Tag: Full-time MBA



Pictured above: Students and workshop panelists Amber Grace, Kesha Kent, LaShana Lewis and Crystal Ross-Smith participate in the November 20, 2020, workshop, "Incorporating DEI Practices into your Organization."

Engage white managers from the outset. Separate the human resources function from corporate diversity, equity and inclusion initiatives. Build relationships. These key takeaways and more headlined “Incorporating DEI Practices into your Organization,” a recent workshop for WashU Olin MBA students featuring four DEI professionals who have been engaged in the work for years.

The workshop, organized by Olin’s Weston Career Center and moderated by Lori Whitherspoon, MBA ’21, provided insights from Amber Grace, advisor for diversity and recruiting partnerships for Raymond James; Kesha Kent, CEO and founder of MrsKeshSpeaks and national diversity and inclusion, community engagement talent specialist for Ascension; LaShana Lewis, of the St. Louis Equity in Entrepreneurship Collective; and Crystal Ross-Smith, MHRM ’17, director for diversity, equity and inclusion at Ameren (see their full bios here).

Here are a selection of the takeways from their session on November 20.

Create relationships

“We want to know what we can do to make everyone at Ameren be successful and bring their authentic selves to work,” Smith said. Kent added: “It was always my goal to make sure that individuals who had amazing experience could get in front of those hiring managers. It was about creating relationships with those hiring managers.”

Focus on entry-level positions

“Cultivate that talent,” said Grace. “We work on making sure our internship and entry level programs are highly, highly diverse. Then, making sure we have mentorship opportunities, exposure to executive-level leadership.”

Make sure the interview panel is diverse, while at the same time making sure the group of prospective hires is representative as well. “Allyship and ambassadors are very very important,” Lewis said. “Seeing that the interviewees were looking through my shoes made me feel like I would be welcome.”

Separate DEI from HR

Said Smith: “We are separate from HR. Our VP for diversity reports directly to our CEO and she is a peer of the VP of HR. That really works. It creates checks and balances. When we sat down to create the diversity of the hiring pipeline, HR showed us what we were doing. We were able to independently challenge what they were doing.”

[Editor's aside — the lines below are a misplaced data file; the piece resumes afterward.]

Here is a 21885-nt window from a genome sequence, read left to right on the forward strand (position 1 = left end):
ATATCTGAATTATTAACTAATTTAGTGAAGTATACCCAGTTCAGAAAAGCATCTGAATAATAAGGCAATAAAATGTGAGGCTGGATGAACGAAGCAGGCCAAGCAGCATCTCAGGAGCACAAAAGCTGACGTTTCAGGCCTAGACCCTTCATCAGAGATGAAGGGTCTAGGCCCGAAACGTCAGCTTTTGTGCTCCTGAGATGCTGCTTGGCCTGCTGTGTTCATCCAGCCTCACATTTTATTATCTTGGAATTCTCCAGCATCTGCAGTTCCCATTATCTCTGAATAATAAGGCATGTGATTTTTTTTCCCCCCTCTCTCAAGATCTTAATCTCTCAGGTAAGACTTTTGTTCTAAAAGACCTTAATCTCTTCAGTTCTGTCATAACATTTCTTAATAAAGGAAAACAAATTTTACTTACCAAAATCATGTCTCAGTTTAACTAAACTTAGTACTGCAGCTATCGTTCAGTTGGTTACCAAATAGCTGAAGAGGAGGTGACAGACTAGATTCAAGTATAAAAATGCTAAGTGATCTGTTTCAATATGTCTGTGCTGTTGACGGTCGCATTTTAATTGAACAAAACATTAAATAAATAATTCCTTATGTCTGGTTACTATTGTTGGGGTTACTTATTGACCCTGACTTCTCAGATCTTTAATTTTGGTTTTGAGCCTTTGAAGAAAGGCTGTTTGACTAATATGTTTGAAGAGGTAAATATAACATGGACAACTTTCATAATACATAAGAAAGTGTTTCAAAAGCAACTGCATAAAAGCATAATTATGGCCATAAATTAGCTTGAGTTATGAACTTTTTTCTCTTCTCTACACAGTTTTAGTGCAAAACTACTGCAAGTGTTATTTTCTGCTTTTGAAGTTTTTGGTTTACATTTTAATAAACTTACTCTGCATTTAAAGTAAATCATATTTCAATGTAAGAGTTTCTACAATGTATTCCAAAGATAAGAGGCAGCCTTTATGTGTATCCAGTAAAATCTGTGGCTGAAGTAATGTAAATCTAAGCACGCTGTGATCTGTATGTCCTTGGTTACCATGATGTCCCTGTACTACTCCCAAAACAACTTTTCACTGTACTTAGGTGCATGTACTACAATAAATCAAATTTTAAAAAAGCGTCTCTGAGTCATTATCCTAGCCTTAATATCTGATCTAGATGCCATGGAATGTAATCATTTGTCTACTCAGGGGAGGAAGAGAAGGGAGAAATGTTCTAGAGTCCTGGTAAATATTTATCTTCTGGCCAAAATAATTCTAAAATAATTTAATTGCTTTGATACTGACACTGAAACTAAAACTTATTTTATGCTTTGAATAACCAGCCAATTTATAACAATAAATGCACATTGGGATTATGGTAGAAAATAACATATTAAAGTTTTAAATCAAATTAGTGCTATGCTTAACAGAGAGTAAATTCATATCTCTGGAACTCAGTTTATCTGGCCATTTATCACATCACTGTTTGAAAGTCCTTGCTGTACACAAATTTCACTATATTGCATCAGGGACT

Involve and engage white men

“Be intentional. Be honest and say that white males are the ones who feel most attacked, but you need white males to be involved in this,” Grace said. “Be intentional about constructing the conversations. You’re bringing the decision-makers into the space of allyship. Explain that this is the problem and make them feel part of the solution. That is a skill I had to learn. If I’m trying to make change, I want it to be solution-oriented. It’s not about me. I want this to be a safe space for everyone. Understand what your resources are, who your allies are, so you’re not internalizing these issues.”

Be creative about problem-solving

Lewis knows some organizations aren’t large enough to provide a full-time person dedicated to initiatives around diversity, equity and inclusion. “A lot of us consultants have come together and came up with the idea of a ‘fractional’ chief diversity officer,” she said. That’s a professional who provides a share of her time to a variety of organizations each month. “Employees are supposed to be doing their jobs, not doing the volunteer service of being a DEI officer.”

See video of the workshop

Pictured at top: Students and workshop panelists Amber Grace, Kesha Kent, LaShana Lewis and Crystal Ross-Smith participate in the November 20, 2020, workshop “Incorporating DEI Practices into your Organization.”




Michelle Tucker is president and CEO of United Way of Greater St. Louis. She spoke to Olin students in January in Defining Moments: Lessons in Leadership and Character from the Top, a class the Bauer Leadership Center offers.

Here, Lael Bialek, MBA ’20, shares her thoughts on Tucker’s talk:

Philosophy on leadership

Lael Bialek

Michelle Tucker attributed her professional achievement to her choice to follow her passion and be her authentic self. The president  and CEO role at the United Way of St. Louis was not a position Tucker pursued. Rather, her reputation as a leader who genuinely cared about the community and had followed her passion out of the corporate world made her the standout choice for the job.

Tucker acknowledged that following your passion often requires you to step outside of your comfort zone. In an effort to contribute to her community in more impactful ways, Tucker left behind the comforts and luxuries she had enjoyed at Bank of America for almost 20 years.